So you've decided you need to follow a wheat-free diet — either because of a medical diagnosis or simply because you feel bloated and out-of-sorts after eating the grain. Life without wheat may be more comfortable for your stomach, but what on earth can you eat when you ditch it?
What's the Problem With Wheat?
Wheat contains a group of proteins called gluten, which some digestive systems can't handle. Celiac disease is the name given to the autoimmune condition in which the body is permanently intolerant to gluten. According to the National Celiac Association, if you have undiagnosed or untreated celiac disease, the finger-like villi that line the walls of the small intestine become flattened and unable to absorb nutrients properly.
Full-blown celiac disease is a serious condition, and if you have it you'll need to cut out gluten forever to avoid feeling poorly. You won't be able to eat wheat again at some time in the future.
Another type of intolerance, known as non-celiac gluten sensitivity, or just plain gluten sensitivity/ intolerance is a more mild version of celiac disease, and it may get better. Unlike celiac disease it does not involve damage to the small intestines.
The National Celiac Association says symptoms of gluten sensitivity can range from mild to more severe and include diarrhea, vomiting and migraines. Following a wheat-free diet can reduce or eliminate these symptoms.
A Little Bit of Perspective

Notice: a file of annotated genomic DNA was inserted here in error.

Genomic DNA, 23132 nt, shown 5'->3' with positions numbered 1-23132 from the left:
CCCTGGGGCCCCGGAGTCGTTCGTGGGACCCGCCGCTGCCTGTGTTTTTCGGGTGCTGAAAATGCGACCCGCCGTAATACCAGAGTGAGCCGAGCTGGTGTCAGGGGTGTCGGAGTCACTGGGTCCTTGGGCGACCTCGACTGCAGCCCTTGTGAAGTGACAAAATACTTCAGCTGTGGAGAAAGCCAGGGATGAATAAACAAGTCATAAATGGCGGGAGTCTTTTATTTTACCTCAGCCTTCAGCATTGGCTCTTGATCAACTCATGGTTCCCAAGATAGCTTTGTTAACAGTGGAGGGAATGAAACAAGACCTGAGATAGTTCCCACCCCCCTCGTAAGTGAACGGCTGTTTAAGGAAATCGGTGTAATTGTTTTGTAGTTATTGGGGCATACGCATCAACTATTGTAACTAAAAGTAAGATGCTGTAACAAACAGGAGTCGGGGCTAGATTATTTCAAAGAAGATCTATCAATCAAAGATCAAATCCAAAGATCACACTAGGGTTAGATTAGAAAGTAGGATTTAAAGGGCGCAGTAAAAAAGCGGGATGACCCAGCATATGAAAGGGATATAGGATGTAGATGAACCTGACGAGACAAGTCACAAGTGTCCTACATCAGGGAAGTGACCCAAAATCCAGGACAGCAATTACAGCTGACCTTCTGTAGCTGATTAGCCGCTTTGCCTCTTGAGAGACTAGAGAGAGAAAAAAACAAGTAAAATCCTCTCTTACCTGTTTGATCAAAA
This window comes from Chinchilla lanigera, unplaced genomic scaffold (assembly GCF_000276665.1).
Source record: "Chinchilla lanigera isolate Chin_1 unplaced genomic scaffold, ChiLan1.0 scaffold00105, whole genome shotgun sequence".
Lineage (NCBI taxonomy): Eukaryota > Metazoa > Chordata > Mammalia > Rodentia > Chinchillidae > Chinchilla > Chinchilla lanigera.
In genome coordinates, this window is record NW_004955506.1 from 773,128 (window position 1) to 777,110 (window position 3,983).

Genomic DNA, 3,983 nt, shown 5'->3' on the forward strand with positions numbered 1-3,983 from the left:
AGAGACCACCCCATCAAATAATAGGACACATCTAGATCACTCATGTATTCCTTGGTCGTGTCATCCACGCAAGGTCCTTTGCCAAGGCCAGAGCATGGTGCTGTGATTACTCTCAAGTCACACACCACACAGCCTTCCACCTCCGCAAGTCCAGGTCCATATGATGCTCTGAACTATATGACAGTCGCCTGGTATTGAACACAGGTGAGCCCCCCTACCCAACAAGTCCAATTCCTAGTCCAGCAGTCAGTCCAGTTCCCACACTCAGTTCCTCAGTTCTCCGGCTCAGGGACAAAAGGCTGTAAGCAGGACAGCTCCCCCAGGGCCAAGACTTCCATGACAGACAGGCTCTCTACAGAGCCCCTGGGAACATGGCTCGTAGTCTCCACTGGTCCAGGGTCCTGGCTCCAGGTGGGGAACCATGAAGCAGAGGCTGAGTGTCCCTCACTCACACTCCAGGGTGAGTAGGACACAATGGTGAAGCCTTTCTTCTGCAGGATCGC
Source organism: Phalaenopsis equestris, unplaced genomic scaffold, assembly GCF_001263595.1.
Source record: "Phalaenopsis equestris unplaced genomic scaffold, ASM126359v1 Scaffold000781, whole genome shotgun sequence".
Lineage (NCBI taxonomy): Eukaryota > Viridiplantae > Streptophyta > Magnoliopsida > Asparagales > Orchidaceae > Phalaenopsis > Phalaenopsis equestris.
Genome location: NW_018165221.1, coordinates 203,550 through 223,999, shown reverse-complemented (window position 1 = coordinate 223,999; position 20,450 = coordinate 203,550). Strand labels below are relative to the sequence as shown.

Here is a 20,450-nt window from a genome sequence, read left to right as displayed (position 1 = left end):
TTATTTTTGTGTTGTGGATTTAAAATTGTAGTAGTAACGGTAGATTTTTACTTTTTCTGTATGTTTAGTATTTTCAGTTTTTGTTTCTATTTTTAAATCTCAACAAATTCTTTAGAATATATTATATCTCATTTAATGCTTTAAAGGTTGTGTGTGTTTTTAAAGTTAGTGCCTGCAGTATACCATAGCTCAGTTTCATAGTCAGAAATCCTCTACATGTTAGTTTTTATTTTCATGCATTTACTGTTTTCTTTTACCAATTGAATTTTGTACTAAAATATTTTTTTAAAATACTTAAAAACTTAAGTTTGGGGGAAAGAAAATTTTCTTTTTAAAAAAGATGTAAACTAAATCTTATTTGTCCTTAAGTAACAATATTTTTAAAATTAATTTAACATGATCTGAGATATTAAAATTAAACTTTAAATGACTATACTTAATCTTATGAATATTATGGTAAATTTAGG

Perhaps because low carb and wheat-free diets have incorrectly become synonymous with "healthy", lots more people think they have a problem with gluten than actually do.
The perception versus reality of gluten intolerance is neatly summed up by an August 2015 study published in the journal Digestion. The aim of the study was to find out how many people from a group who believed they were gluten intolerant actually were. The results? Of the 392 people who claimed they couldn't digest gluten, only 6.6 percent tested positive for celiac disease. Just 6.9 percent more were found to have non-celiac gluten sensitivity.
Based on this, 86.5 percent of those who believe they are sensitive to gluten can actually consume it without any health issues.
More likely, if you find you get uncomfortable after eating foods like bread or pasta, it will be because of the carbohydrate content overall rather than because of wheat or gluten specifically. Among the several reasons why carbs can cause bloating, fermentation by bowel bacteria of specific carb fractions is a common explanation.
Read more: The 10 Worst Foods for Bloating
If you do need to cut out gluten or follow a wheat-free diet, the good news is that there are still plenty of things for you to eat and your diet can still be healthy and balanced if you take care.
Eating a Wheat-Free Diet
Just cutting out wheat is an easier task than cutting out every trace of gluten. If you are banishing all gluten from your diet, you will also need to avoid every trace of barley, rye and triticale (a cross between rye and wheat) as they also contain the protein. You'll need to be stricter with celiac disease than with a milder intolerance.
According to the Mayo Clinic bulgur, durum, einkorn, emmer, farro, kamut and spelt are all forms of wheat, so make sure to avoid products with these listed on the label. All of the following flours are also from wheat:
- Enriched flour, with extra vitamins and minerals
- Farina, usually used to make hot cereals
- Graham flour, a whole grain wheat flour
- Self-rising flour
- Semolina, used in pasta and couscous
Prepackaged foods that contain wheat, barley, rye or triticale and derivatives must be labeled with the name of the grain in the ingredient list, which is very helpful.
But as well as the more obvious "grain" foods like bread, pasta, breakfast cereals, cakes, cookies and crackers, the Mayo Clinic says any or all of the following may contain wheat or gluten, unless they're labeled as specifically gluten free: